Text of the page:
STMicroelectronics has announced a new series of MPUs for IoT and IIoT (Industrial IoT) applications.
The STMicroelectronics multi-core STM32MP1 family joins the company’s STM32 MCU portfolio and uses the company’s extensive OpenSTLinux distribution.
Image modified from STMicroelectronics
The STM32MP1 multi-core microprocessor series is intended to facilitate the development of high-performance solutions for industrial, consumer, smart home and healthcare applications. The new MPUs are covered by ST’s “10-year longevity commitment,” a program designed to build trust with designers that the company will provide long-term support for its products.
The STM32MP1 uses the familiar STM32 architecture that combines the Arm Cortex-A and Cortex-M cores. By stopping the execution of Cortex-A7 and running only from the most efficient Cortex-M4, the power can generally be reduced to 25%. From this mode, standby mode further reduces power use to a thrifty 36 µW.
There is also a VBAT mode that draws a meager 4.5 µW. The units incorporate a large set of peripherals as well as a 3D graphics processor (GPU) unit to support HMI (Human Machine Interface) displays. Furthermore, a wide range of external DDR, SDRAM and flash memories can be supported.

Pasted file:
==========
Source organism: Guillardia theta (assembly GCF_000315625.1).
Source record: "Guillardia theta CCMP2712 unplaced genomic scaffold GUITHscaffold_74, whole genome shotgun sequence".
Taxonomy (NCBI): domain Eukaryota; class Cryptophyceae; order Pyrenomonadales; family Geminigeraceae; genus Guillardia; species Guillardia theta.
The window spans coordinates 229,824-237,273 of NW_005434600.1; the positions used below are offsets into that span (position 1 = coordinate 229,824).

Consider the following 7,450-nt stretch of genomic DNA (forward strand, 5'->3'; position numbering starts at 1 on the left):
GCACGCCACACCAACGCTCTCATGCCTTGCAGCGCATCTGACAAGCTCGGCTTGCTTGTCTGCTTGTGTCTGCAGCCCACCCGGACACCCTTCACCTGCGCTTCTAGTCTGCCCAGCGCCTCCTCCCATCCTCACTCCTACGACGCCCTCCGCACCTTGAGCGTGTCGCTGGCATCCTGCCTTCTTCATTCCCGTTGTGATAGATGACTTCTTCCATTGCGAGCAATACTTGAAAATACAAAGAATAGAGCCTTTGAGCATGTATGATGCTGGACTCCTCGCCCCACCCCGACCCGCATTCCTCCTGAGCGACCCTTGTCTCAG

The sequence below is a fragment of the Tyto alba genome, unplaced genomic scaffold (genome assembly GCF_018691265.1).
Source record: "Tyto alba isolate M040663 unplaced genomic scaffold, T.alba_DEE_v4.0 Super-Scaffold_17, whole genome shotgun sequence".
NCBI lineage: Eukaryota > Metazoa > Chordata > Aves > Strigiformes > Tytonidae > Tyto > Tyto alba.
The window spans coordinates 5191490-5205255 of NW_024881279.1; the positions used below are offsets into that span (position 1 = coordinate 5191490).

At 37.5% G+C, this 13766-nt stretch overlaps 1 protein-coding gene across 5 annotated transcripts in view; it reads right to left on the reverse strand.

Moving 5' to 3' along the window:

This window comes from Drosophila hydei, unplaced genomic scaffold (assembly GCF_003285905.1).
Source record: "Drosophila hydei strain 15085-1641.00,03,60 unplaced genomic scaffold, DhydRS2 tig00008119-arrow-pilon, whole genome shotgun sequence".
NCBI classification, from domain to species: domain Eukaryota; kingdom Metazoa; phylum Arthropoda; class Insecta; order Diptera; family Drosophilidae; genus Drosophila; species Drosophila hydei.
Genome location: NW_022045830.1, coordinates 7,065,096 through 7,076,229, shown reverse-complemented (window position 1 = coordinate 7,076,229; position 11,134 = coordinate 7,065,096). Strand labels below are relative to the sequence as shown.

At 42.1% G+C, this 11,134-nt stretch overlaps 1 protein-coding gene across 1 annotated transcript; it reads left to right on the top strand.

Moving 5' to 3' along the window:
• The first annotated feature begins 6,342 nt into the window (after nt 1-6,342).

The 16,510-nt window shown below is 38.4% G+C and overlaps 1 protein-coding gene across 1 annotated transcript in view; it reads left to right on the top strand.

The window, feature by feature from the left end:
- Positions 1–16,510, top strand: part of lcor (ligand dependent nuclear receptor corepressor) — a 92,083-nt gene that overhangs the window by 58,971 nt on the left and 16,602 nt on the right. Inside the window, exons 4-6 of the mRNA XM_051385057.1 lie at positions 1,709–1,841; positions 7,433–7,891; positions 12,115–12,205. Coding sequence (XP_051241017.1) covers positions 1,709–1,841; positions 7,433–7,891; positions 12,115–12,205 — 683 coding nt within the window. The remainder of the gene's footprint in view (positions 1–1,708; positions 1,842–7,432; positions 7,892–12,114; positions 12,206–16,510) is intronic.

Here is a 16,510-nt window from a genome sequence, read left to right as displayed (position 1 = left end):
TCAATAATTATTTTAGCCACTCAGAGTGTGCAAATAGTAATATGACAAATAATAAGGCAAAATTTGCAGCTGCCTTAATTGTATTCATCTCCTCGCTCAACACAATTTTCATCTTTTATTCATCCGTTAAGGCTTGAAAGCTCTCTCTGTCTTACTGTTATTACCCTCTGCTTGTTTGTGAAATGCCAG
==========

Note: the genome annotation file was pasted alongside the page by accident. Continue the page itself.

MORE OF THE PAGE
Available versions of the STM32MP1 series
There are three different lines on the STM32MP1. Each has a 209 MHz Cortex-M4 core.
- STM32MP151 650 MHz Single Cortex-A7 cores
- STM32MP153 650 MHz Dual Cortex-A7 cores and CAN FD
- STM32MP157 650MHz Dual Cortex-A7 cores, 3D GPU, DSI and CAN FD display interface
Versions of the STM32MP1. Image by STMicro
In large part due to the fact that this new series of microprocessors joins a well-established family, there is an unusually large set of development tools available.
The STM32Cube tools have been developed from the STM32Cube package. The STM32CubeMX is a graphical tool that allows easy configuration of devices and fast generation of the corresponding initialization C code.
The STM32CubeMX. Image by STMicro
Evaluation Boards and Discovery Kits
Available with the intention of speeding up the product selection process and time-to-market, STMicro plans to make the following boards and kits available by April 2019:
Developer software packages
Three packages are available to help designers, too:
Who else is in the ultra-low-power MCU / MPU game?
The terms “microprocessors” and “microcontrollers” seem to be used interchangeably. If any readers can shed some light on this distinction, please do so in the comments below.
In any case, the STM offering is probably the smallest version available today. Other options include:
- Analog Devices Ultra-Low-Power (ULP) MCUs also use ARM Cortex processor cores. The company’s ADUCM4050 has a maximum clock speed of 52 MHz and only draws 680 nanoamps in hibernate mode.
- The Redpine RS12000 SmartMCU signals feature a deep sleep mode current draw of only 600 nA.
What do you look for in an MPU? Share your thoughts in the comments below.